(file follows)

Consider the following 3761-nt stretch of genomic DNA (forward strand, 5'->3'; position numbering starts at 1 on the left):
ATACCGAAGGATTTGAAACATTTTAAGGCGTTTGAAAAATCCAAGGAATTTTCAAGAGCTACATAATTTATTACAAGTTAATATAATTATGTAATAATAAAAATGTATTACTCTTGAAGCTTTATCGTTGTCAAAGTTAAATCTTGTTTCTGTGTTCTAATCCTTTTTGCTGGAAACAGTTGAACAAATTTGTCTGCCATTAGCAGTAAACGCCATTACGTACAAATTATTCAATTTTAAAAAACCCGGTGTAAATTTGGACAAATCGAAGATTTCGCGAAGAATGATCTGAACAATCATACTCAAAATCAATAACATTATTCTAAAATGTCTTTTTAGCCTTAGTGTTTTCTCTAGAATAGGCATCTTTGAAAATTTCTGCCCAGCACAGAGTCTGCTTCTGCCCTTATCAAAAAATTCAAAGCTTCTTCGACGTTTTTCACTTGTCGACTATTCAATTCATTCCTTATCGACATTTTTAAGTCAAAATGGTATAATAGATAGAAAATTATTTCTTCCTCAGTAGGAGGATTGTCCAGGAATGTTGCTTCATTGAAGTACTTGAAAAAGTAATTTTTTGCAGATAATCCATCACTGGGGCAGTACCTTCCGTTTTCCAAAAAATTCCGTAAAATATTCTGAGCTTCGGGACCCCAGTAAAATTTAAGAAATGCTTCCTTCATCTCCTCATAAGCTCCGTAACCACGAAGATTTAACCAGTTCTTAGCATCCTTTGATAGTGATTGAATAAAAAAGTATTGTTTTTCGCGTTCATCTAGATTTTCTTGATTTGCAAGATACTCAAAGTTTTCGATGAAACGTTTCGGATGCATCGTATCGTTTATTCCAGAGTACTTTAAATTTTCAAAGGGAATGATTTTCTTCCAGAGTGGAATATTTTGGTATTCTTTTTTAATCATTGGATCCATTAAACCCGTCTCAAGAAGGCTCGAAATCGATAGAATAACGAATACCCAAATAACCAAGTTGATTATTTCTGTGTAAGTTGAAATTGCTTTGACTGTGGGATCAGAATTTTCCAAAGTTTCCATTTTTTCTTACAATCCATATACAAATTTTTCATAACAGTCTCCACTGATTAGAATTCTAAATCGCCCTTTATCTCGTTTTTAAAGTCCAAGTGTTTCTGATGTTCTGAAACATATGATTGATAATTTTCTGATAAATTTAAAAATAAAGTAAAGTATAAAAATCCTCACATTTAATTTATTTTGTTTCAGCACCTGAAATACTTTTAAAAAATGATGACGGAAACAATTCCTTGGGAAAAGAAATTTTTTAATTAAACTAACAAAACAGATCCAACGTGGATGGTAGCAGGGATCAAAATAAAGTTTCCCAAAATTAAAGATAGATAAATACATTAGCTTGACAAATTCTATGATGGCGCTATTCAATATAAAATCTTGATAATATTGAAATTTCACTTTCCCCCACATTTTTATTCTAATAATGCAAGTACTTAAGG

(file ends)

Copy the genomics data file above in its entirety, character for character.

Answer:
Consider the following 3761-nt stretch of genomic DNA (forward strand, 5'->3'; position numbering starts at 1 on the left):
ATACCGAAGGATTTGAAACATTTTAAGGCGTTTGAAAAATCCAAGGAATTTTCAAGAGCTACATAATTTATTACAAGTTAATATAATTATGTAATAATAAAAATGTATTACTCTTGAAGCTTTATCGTTGTCAAAGTTAAATCTTGTTTCTGTGTTCTAATCCTTTTTGCTGGAAACAGTTGAACAAATTTGTCTGCCATTAGCAGTAAACGCCATTACGTACAAATTATTCAATTTTAAAAAACCCGGTGTAAATTTGGACAAATCGAAGATTTCGCGAAGAATGATCTGAACAATCATACTCAAAATCAATAACATTATTCTAAAATGTCTTTTTAGCCTTAGTGTTTTCTCTAGAATAGGCATCTTTGAAAATTTCTGCCCAGCACAGAGTCTGCTTCTGCCCTTATCAAAAAATTCAAAGCTTCTTCGACGTTTTTCACTTGTCGACTATTCAATTCATTCCTTATCGACATTTTTAAGTCAAAATGGTATAATAGATAGAAAATTATTTCTTCCTCAGTAGGAGGATTGTCCAGGAATGTTGCTTCATTGAAGTACTTGAAAAAGTAATTTTTTGCAGATAATCCATCACTGGGGCAGTACCTTCCGTTTTCCAAAAAATTCCGTAAAATATTCTGAGCTTCGGGACCCCAGTAAAATTTAAGAAATGCTTCCTTCATCTCCTCATAAGCTCCGTAACCACGAAGATTTAACCAGTTCTTAGCATCCTTTGATAGTGATTGAATAAAAAAGTATTGTTTTTCGCGTTCATCTAGATTTTCTTGATTTGCAAGATACTCAAAGTTTTCGATGAAACGTTTCGGATGCATCGTATCGTTTATTCCAGAGTACTTTAAATTTTCAAAGGGAATGATTTTCTTCCAGAGTGGAATATTTTGGTATTCTTTTTTAATCATTGGATCCATTAAACCCGTCTCAAGAAGGCTCGAAATCGATAGAATAACGAATACCCAAATAACCAAGTTGATTATTTCTGTGTAAGTTGAAATTGCTTTGACTGTGGGATCAGAATTTTCCAAAGTTTCCATTTTTTCTTACAATCCATATACAAATTTTTCATAACAGTCTCCACTGATTAGAATTCTAAATCGCCCTTTATCTCGTTTTTAAAGTCCAAGTGTTTCTGATGTTCTGAAACATATGATTGATAATTTTCTGATAAATTTAAAAATAAAGTAAAGTATAAAAATCCTCACATTTAATTTATTTTGTTTCAGCACCTGAAATACTTTTAAAAAATGATGACGGAAACAATTCCTTGGGAAAAGAAATTTTTTAATTAAACTAACAAAACAGATCCAACGTGGATGGTAGCAGGGATCAAAATAAAGTTTCCCAAAATTAAAGATAGATAAATACATTAGCTTGACAAATTCTATGATGGCGCTATTCAATATAAAATCTTGATAATATTGAAATTTCACTTTCCCCCACATTTTTATTCTAATAATGCAAGTACTTAAGG